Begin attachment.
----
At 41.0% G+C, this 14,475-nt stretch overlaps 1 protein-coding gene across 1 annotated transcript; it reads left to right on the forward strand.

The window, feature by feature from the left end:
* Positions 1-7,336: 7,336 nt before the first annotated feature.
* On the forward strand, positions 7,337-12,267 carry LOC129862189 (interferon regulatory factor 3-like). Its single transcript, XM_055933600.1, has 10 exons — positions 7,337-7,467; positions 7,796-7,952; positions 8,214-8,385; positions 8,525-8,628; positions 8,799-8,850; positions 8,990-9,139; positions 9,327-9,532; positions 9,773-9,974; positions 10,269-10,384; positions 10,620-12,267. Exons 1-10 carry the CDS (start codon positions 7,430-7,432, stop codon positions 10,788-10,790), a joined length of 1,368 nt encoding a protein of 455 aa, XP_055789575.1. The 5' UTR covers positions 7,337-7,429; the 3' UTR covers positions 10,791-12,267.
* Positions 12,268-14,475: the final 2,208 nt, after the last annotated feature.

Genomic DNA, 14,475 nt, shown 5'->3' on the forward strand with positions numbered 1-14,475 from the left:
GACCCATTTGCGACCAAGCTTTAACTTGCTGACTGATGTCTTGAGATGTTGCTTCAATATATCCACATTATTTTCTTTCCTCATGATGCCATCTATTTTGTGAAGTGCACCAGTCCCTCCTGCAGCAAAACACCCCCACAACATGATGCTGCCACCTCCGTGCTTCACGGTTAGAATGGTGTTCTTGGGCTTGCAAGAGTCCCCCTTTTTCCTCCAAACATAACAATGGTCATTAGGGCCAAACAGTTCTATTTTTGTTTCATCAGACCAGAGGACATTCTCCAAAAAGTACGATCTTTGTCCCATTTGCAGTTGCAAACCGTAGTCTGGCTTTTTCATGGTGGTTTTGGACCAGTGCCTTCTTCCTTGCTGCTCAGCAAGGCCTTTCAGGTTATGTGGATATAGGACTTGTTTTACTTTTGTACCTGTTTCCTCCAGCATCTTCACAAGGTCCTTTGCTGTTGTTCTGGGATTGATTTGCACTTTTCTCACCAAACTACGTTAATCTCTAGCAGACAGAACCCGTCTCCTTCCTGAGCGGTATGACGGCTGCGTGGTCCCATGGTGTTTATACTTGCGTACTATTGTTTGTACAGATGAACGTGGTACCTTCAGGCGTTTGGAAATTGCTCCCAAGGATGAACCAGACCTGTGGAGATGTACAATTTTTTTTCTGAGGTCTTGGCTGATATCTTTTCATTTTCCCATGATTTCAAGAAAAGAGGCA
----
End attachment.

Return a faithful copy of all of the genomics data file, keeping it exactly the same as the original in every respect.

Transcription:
At 41.0% G+C, this 14,475-nt stretch overlaps 1 protein-coding gene across 1 annotated transcript; it reads left to right on the forward strand.

The window, feature by feature from the left end:
* Positions 1-7,336: 7,336 nt before the first annotated feature.
* On the forward strand, positions 7,337-12,267 carry LOC129862189 (interferon regulatory factor 3-like). Its single transcript, XM_055933600.1, has 10 exons — positions 7,337-7,467; positions 7,796-7,952; positions 8,214-8,385; positions 8,525-8,628; positions 8,799-8,850; positions 8,990-9,139; positions 9,327-9,532; positions 9,773-9,974; positions 10,269-10,384; positions 10,620-12,267. Exons 1-10 carry the CDS (start codon positions 7,430-7,432, stop codon positions 10,788-10,790), a joined length of 1,368 nt encoding a protein of 455 aa, XP_055789575.1. The 5' UTR covers positions 7,337-7,429; the 3' UTR covers positions 10,791-12,267.
* Positions 12,268-14,475: the final 2,208 nt, after the last annotated feature.

Genomic DNA, 14,475 nt, shown 5'->3' on the forward strand with positions numbered 1-14,475 from the left:
GACCCATTTGCGACCAAGCTTTAACTTGCTGACTGATGTCTTGAGATGTTGCTTCAATATATCCACATTATTTTCTTTCCTCATGATGCCATCTATTTTGTGAAGTGCACCAGTCCCTCCTGCAGCAAAACACCCCCACAACATGATGCTGCCACCTCCGTGCTTCACGGTTAGAATGGTGTTCTTGGGCTTGCAAGAGTCCCCCTTTTTCCTCCAAACATAACAATGGTCATTAGGGCCAAACAGTTCTATTTTTGTTTCATCAGACCAGAGGACATTCTCCAAAAAGTACGATCTTTGTCCCATTTGCAGTTGCAAACCGTAGTCTGGCTTTTTCATGGTGGTTTTGGACCAGTGCCTTCTTCCTTGCTGCTCAGCAAGGCCTTTCAGGTTATGTGGATATAGGACTTGTTTTACTTTTGTACCTGTTTCCTCCAGCATCTTCACAAGGTCCTTTGCTGTTGTTCTGGGATTGATTTGCACTTTTCTCACCAAACTACGTTAATCTCTAGCAGACAGAACCCGTCTCCTTCCTGAGCGGTATGACGGCTGCGTGGTCCCATGGTGTTTATACTTGCGTACTATTGTTTGTACAGATGAACGTGGTACCTTCAGGCGTTTGGAAATTGCTCCCAAGGATGAACCAGACCTGTGGAGATGTACAATTTTTTTTCTGAGGTCTTGGCTGATATCTTTTCATTTTCCCATGATTTCAAGAAAAGAGGCA